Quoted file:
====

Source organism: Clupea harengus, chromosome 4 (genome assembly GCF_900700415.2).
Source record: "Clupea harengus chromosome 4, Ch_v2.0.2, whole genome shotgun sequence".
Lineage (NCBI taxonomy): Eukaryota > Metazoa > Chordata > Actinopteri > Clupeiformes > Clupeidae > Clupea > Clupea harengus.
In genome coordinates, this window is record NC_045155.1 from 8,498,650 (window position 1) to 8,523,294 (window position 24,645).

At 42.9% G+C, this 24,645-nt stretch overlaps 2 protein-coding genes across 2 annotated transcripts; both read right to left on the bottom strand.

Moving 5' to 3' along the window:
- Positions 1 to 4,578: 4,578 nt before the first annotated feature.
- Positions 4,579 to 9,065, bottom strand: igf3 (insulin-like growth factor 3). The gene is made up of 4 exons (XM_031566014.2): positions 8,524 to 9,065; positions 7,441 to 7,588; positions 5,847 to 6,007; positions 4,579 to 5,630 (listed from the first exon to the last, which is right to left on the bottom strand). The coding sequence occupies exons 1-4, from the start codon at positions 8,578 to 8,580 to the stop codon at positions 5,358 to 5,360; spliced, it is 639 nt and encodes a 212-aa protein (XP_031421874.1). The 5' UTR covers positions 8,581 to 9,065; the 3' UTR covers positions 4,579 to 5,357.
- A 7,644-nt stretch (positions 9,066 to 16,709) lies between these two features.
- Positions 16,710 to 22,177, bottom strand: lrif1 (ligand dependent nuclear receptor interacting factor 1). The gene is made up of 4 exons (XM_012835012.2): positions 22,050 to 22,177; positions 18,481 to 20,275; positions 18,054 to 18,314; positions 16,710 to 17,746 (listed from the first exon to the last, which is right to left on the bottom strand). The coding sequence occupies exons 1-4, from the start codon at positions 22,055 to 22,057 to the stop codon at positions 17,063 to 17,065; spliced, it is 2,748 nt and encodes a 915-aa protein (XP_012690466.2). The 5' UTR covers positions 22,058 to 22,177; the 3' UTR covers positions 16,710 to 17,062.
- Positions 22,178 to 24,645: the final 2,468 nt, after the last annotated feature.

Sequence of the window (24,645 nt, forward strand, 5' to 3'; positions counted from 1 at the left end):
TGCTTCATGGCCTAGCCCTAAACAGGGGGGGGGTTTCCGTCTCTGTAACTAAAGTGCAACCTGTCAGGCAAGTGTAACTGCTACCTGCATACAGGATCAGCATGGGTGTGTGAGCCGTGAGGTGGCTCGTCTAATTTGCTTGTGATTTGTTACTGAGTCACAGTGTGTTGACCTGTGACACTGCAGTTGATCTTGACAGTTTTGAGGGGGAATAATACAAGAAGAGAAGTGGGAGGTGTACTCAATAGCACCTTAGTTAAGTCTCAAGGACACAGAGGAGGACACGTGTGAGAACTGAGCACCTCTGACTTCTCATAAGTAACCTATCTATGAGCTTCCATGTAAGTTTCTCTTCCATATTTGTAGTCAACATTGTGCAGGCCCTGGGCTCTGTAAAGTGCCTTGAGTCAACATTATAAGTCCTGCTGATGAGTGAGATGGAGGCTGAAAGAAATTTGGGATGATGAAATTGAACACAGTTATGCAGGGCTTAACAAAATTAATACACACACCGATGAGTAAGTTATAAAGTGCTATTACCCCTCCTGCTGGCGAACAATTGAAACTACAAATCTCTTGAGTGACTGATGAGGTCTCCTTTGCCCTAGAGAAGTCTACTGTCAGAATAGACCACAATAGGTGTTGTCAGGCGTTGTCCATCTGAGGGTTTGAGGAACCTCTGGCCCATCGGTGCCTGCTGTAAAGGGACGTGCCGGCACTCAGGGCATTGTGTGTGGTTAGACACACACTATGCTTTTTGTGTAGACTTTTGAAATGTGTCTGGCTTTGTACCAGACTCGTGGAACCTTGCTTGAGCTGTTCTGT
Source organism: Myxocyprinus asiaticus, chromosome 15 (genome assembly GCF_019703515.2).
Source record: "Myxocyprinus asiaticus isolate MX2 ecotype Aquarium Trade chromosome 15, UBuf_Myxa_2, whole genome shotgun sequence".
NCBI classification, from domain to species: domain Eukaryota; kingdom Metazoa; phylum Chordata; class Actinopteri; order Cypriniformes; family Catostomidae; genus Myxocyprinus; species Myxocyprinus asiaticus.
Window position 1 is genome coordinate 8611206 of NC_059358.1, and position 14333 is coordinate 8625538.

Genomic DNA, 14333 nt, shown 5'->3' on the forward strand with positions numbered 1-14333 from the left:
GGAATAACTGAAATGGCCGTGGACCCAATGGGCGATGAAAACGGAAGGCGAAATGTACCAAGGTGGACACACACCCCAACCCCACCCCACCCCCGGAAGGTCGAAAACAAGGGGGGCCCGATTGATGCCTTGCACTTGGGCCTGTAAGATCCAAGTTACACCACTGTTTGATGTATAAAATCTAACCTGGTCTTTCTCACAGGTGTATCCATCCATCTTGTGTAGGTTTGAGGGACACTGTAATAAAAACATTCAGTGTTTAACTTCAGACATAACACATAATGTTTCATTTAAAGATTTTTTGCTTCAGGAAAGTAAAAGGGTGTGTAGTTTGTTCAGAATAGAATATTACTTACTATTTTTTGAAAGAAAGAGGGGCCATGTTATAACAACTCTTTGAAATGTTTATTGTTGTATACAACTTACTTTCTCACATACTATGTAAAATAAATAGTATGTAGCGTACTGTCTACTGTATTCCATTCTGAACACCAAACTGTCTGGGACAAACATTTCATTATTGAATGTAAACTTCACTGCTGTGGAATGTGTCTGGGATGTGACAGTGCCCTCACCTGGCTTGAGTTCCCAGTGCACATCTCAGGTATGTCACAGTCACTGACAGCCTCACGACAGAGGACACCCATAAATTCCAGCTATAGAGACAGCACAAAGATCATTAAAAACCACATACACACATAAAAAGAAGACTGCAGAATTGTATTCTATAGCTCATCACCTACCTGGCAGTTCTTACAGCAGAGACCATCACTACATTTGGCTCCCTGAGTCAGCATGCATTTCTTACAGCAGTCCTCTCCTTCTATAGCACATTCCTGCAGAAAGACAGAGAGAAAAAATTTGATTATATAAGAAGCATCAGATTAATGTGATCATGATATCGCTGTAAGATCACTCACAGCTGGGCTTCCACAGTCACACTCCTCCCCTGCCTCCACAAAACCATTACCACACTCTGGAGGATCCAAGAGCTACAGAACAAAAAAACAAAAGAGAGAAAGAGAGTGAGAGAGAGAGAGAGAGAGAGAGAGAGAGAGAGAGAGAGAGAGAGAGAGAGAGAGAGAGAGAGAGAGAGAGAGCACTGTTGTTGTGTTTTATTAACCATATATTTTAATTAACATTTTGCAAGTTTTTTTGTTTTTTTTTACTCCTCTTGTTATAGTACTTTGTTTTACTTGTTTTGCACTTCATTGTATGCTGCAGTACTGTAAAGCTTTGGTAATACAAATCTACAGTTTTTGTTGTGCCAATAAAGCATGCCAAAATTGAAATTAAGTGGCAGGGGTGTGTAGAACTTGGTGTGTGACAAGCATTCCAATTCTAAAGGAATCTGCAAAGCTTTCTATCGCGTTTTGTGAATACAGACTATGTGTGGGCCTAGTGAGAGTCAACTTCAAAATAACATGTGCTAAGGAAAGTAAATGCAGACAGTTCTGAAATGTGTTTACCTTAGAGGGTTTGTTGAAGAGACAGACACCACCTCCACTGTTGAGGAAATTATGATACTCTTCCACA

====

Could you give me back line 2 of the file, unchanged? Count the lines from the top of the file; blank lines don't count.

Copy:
Source record: "Clupea harengus chromosome 4, Ch_v2.0.2, whole genome shotgun sequence".